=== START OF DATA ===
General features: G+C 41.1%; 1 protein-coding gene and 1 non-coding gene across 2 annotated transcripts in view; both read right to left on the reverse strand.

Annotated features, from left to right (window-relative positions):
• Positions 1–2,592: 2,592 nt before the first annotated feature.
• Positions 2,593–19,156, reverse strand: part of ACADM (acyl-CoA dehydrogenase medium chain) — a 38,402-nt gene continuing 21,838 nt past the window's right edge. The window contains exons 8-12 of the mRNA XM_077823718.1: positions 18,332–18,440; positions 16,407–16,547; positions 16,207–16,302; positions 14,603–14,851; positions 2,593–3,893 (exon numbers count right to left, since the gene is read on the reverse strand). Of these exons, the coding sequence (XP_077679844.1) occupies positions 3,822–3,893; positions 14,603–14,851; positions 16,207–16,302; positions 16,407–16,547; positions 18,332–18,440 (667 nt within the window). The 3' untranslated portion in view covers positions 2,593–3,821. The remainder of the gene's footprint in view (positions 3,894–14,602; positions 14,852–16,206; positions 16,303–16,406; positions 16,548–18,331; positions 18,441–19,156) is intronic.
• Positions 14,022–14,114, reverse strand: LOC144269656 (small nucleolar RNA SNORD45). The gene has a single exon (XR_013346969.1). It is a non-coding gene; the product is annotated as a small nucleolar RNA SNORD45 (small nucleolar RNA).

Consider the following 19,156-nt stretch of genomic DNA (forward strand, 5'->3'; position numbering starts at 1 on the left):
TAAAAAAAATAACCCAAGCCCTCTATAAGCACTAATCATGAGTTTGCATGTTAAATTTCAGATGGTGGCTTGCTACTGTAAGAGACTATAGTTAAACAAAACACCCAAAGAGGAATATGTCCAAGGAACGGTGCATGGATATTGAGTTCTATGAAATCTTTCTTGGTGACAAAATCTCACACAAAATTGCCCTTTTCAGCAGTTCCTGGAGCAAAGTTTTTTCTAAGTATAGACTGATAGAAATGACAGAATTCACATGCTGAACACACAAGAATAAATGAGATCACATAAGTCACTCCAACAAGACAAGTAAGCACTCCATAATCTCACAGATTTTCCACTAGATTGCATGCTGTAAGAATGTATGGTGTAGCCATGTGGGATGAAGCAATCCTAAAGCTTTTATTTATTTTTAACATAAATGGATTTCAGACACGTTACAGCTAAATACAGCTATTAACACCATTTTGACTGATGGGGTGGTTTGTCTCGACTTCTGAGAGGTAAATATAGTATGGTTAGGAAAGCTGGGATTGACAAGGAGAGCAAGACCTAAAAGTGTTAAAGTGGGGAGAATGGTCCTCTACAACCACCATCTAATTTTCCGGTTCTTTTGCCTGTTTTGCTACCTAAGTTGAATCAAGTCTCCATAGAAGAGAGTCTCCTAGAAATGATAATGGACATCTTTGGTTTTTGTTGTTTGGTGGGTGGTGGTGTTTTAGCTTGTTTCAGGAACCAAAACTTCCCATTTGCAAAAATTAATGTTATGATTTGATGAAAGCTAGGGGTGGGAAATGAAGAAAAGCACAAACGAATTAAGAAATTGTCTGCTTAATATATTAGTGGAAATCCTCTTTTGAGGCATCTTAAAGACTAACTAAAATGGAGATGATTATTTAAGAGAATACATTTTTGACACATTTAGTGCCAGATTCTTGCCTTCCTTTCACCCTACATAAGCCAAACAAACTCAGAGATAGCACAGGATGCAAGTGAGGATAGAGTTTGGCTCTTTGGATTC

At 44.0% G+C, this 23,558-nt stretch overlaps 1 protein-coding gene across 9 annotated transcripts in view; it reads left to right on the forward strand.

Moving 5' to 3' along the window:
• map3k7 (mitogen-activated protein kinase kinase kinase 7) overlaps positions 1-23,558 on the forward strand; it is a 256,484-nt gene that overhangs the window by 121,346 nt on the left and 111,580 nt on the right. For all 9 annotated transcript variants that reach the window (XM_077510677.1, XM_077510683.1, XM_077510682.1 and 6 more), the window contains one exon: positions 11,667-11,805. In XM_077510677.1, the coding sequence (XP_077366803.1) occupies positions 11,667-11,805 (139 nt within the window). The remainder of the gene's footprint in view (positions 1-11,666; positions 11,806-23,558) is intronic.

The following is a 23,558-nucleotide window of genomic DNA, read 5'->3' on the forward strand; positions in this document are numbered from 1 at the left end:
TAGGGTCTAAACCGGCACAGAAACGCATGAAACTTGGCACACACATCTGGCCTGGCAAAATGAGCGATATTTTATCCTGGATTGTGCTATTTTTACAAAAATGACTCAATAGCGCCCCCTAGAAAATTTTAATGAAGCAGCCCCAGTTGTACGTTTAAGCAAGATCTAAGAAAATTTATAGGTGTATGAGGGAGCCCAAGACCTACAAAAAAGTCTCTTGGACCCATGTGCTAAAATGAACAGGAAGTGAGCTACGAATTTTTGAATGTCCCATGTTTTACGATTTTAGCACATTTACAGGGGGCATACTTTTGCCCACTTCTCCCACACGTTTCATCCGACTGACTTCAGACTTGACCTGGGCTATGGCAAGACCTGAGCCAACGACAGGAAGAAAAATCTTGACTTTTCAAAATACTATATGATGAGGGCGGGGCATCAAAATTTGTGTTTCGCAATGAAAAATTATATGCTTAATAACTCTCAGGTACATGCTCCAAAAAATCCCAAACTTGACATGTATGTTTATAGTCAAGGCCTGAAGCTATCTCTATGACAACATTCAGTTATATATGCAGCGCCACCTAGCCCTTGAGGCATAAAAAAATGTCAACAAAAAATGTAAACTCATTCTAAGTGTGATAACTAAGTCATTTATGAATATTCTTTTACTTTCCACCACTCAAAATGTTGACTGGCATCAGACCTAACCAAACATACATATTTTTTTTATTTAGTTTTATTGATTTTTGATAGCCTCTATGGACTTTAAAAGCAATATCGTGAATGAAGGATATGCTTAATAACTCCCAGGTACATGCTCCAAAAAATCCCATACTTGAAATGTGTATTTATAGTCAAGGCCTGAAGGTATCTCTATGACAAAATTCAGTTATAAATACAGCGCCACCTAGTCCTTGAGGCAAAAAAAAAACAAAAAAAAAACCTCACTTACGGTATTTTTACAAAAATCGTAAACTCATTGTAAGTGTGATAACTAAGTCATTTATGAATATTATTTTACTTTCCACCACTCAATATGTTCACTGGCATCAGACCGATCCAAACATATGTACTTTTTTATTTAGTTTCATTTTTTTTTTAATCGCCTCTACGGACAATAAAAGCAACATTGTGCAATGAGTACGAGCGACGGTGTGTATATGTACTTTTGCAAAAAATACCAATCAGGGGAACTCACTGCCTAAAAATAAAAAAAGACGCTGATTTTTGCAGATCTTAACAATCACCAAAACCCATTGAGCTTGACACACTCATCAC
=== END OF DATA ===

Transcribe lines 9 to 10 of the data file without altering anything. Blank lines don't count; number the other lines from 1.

Moving 5' to 3' along the window:
• map3k7 (mitogen-activated protein kinase kinase kinase 7) overlaps positions 1-23,558 on the forward strand; it is a 256,484-nt gene that overhangs the window by 121,346 nt on the left and 111,580 nt on the right. For all 9 annotated transcript variants that reach the window (XM_077510677.1, XM_077510683.1, XM_077510682.1 and 6 more), the window contains one exon: positions 11,667-11,805. In XM_077510677.1, the coding sequence (XP_077366803.1) occupies positions 11,667-11,805 (139 nt within the window). The remainder of the gene's footprint in view (positions 1-11,666; positions 11,806-23,558) is intronic.